White House Press Secretary echoed President Trump's frustration and dismay with how the mainstream media has been covering his presidency, especially on the recent firing of former FBI Director James Comey. Spicer on Friday accused the press of turning daily briefings into a "game of gotcha", following the President's tweets about the media earlier.
Liberal mainstream media reported the supposed contradicting statements of the White House and Trump regarding the narrative and timeline of Comey's firing. Trump took to Twitter earlier to say that with so much happening under a very busy presidency, it is simply not possible for his staff to stand at podium with "perfect accuracy" and that perhaps it would be a better scenario for the White House to cancel all future press briefings and just hand out written responses for the sake of accuracy.
Reporters pressed Spicer for his reaction on Trump's tweets. Spicer opted not to comment whether Trump is really considering canceling the briefings. Spicer admitted, though, that Trump is dismayed about the press turning briefings into a "game of gotcha."
Spicer said that they come out there to meet the media and try to do everything and provide the press, as well as the American people, with what Trump is doing in behalf of the public, but that the press would rather focus on nitpicking. Spicer said that time and time again, there was always the attempt by media "to parse every little word and make it more of a game of gotcha." He said the more enlightening way would have been for the press to really try to figure out what the administration's policies are; focus on the more substantive matter of why such policies are being pursued; and aspire to be more informative by learning what the updates are on a given policy or issue. He also said that it's not only Trump, but a lot of people, as well, who are dismayed with the media's coverage and behavior.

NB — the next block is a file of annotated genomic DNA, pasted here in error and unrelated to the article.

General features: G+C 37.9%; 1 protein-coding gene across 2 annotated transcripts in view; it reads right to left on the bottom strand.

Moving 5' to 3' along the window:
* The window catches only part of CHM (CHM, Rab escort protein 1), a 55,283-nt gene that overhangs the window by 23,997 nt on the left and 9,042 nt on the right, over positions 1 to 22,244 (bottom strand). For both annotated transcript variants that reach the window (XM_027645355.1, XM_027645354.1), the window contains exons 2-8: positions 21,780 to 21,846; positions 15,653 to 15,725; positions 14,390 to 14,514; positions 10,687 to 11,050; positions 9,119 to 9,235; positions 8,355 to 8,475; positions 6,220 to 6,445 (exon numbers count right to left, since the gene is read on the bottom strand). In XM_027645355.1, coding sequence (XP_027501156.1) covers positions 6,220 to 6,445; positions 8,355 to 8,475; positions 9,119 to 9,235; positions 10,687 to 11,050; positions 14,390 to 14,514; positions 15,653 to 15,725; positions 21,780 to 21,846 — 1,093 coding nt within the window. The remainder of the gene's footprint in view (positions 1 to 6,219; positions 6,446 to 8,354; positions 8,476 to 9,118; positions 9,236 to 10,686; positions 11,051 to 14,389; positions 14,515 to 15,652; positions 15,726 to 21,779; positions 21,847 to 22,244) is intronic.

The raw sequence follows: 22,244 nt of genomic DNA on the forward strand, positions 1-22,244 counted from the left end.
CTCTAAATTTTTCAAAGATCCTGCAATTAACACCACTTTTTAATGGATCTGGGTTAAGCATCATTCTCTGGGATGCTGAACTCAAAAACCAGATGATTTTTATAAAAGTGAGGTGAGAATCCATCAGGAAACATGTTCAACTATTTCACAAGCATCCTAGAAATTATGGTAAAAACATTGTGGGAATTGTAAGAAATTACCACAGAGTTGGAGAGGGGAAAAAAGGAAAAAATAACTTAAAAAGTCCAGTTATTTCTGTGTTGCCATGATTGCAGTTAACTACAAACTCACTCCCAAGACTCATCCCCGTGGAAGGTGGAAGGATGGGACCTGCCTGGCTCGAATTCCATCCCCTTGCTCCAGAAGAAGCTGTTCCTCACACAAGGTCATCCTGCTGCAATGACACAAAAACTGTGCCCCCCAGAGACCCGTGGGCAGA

To think that what the media is pointing as a "contradiction" in the narrative of Trump on the Comey firing with the benefit of just a bit of analysis, even of good common sense, would prove there's really no contradiction at all. The White House may have said earlier this week that Comey was fired only after the recommendations from Deputy Attorney General Rod Rosenstein to do so came on Monday, after his meeting with Trump. Trump told NBC's Lester Holt in an interview that he would have fired Comey regardless of the recommendation.